across the Road was the C.P.M.M.Press for many years. It was a rented place and so later it

was moved down the Boat Jetty Road at the junction where the road from Government Hospital

met.

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The press moved to our own building at the junction of the Hospital Road and the Boat Jetty

Road across the Kozhencherry Market Place and Bus Station as indicated by the arrow.

With nine children growing up and in the school the printing press provided the necessary

finances to keep them in school. All of them went to the minimum level of Bachelors degree

except the oldest sister who got married early. The finances for all these came from the press

and from the estates my father started in Mannarakulanji.

The whole area of over 200 acres belonged to the Chennattu Brothers.

Madathilparampil was a double storey building with two levels of land.

Chennattu

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IV

RUBBER

The Rubber Estate

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Tapping the Rubber

Fresh cut is made in the outer skin of the tree, which causes the rubber sap to flow down into

the coconut shell collector, In ordinary practice, the incision is made sometime in the afternoon

and the latex is allowed to flow into the receptacle. By the next morning, a cupful of latex is

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usually obtained. This is collected and mixed with formic acid, which gives it some of its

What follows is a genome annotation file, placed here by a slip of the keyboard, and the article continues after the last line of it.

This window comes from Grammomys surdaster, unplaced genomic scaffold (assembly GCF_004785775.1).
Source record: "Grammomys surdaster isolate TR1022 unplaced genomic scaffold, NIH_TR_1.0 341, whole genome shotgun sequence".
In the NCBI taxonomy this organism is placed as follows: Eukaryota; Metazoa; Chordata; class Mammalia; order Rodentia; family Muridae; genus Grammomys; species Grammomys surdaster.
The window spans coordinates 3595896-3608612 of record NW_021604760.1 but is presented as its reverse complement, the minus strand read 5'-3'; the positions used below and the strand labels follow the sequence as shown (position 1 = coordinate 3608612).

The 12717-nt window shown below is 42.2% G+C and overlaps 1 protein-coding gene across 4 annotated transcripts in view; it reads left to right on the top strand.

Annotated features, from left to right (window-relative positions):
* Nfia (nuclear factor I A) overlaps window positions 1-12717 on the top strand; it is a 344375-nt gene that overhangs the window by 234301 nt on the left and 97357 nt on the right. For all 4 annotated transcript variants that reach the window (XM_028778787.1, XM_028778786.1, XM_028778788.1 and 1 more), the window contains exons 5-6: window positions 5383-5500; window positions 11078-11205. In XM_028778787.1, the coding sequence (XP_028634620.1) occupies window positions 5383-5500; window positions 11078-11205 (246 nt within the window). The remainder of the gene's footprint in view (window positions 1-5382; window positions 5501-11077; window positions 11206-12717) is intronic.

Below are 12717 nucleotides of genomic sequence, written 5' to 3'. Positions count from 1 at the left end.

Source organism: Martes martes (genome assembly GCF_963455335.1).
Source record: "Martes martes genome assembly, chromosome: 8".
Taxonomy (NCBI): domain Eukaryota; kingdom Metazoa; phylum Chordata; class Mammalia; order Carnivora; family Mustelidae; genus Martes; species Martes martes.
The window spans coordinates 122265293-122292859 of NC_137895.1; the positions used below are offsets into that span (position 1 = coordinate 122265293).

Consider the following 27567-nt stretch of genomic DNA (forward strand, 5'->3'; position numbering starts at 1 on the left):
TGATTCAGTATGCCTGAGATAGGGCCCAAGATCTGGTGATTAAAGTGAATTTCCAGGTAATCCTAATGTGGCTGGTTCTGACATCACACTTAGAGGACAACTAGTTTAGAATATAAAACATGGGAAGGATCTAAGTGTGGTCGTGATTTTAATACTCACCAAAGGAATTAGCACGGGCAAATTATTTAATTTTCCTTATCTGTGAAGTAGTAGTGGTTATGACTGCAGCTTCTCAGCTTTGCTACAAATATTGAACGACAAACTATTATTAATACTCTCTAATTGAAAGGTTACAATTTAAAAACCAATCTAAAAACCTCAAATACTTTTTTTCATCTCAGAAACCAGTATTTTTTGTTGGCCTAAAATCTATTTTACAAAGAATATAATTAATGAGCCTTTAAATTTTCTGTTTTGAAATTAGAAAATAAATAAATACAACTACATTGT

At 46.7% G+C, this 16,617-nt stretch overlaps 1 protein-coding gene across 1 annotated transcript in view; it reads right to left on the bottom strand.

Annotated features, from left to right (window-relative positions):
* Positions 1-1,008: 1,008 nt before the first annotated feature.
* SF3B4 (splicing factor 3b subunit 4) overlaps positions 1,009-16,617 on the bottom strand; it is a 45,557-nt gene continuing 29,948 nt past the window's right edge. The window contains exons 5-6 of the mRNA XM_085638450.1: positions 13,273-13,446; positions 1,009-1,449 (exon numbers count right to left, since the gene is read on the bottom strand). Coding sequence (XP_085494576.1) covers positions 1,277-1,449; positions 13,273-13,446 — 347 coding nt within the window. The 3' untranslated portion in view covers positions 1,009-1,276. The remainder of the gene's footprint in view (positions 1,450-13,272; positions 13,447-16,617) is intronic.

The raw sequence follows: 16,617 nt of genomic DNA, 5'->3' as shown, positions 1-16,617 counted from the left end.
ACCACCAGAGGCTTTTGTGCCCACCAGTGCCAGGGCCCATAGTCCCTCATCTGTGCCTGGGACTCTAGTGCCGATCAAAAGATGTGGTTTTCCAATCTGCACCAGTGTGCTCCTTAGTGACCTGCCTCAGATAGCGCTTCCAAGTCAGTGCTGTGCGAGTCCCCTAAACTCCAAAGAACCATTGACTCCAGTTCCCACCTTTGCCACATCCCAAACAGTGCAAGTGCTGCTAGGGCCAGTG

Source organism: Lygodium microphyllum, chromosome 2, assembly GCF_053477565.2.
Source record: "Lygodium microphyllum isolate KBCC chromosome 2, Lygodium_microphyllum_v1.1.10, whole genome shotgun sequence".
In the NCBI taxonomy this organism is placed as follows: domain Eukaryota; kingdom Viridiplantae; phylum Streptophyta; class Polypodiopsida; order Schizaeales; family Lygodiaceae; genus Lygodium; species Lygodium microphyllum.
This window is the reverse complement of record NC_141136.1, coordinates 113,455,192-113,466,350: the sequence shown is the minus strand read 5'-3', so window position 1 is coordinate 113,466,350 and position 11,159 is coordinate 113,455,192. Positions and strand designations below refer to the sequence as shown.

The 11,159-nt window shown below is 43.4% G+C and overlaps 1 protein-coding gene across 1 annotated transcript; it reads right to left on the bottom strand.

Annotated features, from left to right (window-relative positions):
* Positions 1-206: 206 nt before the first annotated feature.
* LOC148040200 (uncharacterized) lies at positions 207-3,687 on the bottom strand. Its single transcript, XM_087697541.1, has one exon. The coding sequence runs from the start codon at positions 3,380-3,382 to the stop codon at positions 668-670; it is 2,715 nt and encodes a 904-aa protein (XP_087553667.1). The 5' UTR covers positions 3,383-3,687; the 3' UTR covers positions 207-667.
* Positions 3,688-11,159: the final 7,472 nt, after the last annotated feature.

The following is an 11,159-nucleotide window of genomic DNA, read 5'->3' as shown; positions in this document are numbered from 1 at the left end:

hardness. It is then flattened by a press and hung out to dry.

Making Sheets of Raw Rubber

It is now sent to factories as raw rubber for processing further to make useful products.

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V

COCONUT

Cocos nucifera

KALPA VRIKSHOM : TREE OF LIFE

Every part of it is useful

We also had Coconut groves. When the property was divided, my portion included five acres of

coconut grove. It was called "Anchu Thengu" (Five Coconut Trees).

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Harvesting Coconuts

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They often cuts steps on the trunk of the coconuts to the top and uses rope rings on hands to

keep them in place.

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A simple rope or cloth string acts as a hold most of the time.

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Tender coconuts provides Coconut Water